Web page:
For the lively intellect that enjoys the challenge of connecting ideas, the comparative humanities offer myriad possibilities. Here are 12 examples of the kinds of issues our faculty and students typically explore.

  • What different things can we learn from a literary text, a historical document, a painting and the design of a building? How could we think about these different forms comparatively?
  • What happens when we translate a text into another language, and how do we think about what is "lost"?
  • Why does the West need the concept of the "modern" in order to understand its past when South Asian and East Asian cultures don't?
  • What do we really mean by the terms "Renaissance," "Reformation," "Scientific Revolution" and "Enlightenment"?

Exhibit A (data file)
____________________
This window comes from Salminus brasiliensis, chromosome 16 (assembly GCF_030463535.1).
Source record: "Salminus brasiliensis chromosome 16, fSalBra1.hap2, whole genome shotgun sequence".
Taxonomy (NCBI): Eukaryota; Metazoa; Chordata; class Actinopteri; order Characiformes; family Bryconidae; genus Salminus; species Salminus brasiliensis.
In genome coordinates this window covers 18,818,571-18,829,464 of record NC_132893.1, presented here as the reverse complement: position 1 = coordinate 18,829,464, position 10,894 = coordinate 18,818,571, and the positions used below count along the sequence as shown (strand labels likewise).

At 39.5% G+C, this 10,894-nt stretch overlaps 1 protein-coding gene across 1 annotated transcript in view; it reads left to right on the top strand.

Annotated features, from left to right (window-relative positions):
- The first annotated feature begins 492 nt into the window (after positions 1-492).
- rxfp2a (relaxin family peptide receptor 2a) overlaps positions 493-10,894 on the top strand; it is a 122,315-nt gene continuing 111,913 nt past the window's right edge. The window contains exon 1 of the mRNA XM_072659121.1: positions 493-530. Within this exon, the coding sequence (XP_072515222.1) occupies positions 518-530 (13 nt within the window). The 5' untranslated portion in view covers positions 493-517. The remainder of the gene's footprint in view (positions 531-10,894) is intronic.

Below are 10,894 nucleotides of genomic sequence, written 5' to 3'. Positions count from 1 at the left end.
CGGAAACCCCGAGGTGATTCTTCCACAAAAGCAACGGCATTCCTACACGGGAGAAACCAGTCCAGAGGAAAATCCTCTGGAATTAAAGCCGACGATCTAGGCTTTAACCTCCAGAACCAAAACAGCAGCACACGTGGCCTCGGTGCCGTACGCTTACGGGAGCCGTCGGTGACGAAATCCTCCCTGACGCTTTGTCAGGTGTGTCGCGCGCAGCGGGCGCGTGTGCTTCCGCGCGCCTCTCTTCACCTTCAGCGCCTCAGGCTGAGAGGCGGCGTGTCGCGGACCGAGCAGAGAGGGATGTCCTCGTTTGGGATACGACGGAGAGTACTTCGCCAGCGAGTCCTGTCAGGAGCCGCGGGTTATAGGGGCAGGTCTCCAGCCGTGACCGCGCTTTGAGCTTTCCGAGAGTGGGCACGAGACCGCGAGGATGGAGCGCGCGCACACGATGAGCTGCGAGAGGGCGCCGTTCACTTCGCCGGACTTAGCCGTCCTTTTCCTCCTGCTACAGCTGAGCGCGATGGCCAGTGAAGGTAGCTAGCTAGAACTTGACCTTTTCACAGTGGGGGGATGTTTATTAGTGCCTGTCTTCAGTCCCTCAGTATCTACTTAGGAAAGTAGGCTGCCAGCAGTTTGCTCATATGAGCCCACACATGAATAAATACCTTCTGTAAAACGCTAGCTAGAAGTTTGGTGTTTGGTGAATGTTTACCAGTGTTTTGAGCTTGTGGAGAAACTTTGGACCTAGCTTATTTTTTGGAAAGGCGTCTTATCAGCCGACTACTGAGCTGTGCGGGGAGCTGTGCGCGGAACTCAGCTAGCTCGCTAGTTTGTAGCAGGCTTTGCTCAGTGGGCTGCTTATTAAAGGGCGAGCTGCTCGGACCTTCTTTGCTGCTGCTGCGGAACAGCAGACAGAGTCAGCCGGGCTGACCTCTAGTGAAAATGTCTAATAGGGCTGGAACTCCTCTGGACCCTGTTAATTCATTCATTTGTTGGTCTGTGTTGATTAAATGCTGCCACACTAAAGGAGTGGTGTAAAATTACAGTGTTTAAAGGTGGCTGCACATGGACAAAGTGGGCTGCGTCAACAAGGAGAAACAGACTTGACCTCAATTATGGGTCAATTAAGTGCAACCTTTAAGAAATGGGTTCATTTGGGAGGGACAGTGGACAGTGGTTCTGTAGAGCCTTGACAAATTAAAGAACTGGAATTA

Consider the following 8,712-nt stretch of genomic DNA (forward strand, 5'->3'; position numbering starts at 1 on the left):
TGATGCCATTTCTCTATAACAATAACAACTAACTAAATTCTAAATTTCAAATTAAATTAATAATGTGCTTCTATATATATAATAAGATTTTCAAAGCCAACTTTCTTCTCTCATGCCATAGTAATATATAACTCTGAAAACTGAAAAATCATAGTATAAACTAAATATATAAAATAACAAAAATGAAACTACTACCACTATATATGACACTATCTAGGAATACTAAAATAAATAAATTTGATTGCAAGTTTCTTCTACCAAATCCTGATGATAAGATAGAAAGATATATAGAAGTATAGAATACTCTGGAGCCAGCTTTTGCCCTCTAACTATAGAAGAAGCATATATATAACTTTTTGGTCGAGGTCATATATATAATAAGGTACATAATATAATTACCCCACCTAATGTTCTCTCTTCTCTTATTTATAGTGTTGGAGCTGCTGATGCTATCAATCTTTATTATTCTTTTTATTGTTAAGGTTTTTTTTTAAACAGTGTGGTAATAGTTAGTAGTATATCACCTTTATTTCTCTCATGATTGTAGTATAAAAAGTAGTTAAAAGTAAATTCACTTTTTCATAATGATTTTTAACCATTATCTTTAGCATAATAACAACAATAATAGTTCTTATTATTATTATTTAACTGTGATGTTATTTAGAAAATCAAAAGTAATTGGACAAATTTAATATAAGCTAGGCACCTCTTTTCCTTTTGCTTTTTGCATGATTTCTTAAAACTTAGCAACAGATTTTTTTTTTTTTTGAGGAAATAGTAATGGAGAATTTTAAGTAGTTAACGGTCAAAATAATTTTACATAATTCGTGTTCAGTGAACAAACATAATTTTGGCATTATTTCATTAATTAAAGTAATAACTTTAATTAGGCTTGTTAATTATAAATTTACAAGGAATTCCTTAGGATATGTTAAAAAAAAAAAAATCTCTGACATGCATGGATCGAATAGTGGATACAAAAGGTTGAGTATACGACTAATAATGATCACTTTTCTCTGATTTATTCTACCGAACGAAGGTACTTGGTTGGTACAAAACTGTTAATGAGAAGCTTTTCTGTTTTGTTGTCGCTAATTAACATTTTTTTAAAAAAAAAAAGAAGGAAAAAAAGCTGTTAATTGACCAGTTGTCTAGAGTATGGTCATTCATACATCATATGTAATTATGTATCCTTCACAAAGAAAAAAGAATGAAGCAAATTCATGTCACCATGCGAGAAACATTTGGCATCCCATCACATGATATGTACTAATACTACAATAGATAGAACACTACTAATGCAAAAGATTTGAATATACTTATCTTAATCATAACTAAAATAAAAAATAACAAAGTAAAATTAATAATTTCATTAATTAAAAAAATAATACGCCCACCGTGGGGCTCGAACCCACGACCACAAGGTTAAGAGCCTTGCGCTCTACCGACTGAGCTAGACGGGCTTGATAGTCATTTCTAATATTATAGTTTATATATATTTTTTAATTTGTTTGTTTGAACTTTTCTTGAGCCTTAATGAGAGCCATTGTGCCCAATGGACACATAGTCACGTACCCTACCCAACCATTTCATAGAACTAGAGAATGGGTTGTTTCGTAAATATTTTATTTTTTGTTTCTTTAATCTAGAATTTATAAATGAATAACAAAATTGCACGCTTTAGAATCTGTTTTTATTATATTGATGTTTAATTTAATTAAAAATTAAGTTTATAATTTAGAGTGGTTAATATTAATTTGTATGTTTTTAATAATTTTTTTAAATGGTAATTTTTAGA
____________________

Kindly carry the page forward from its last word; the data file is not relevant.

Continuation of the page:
• How did early Christians process the meaning of pagan philosophy and literature for their new faith?
  • How do neuroscientific and philosophical-cultural understandings of concepts like consciousness, free will and gender roles complement or oppose each other? What could they learn from each other?
  • What heroic qualities are shared by Gilgamesh of the Babylonian Epic of Gilgamesh, Achilles of The Iliad and Rama of the Indian epic The Ramayana? What features distinguish these various "heroes"?
  • What can we learn about a culture or a historical issue by exploring its archaeological and geographical remains?
  • How do we responsibly compare artifacts from different cultures or historical periods? What are the risks and rewards?
  • What has been the impact of Buddhism on postwar US culture, especially via the major writers of the Beat Generation -- Jack Kerouac, Allen Ginsberg and Gary Snyder? Where do we see the influence of Buddhism in pop culture today?
  • Why does "place" matter?
  • How have societies through the ages deployed human sexuality?

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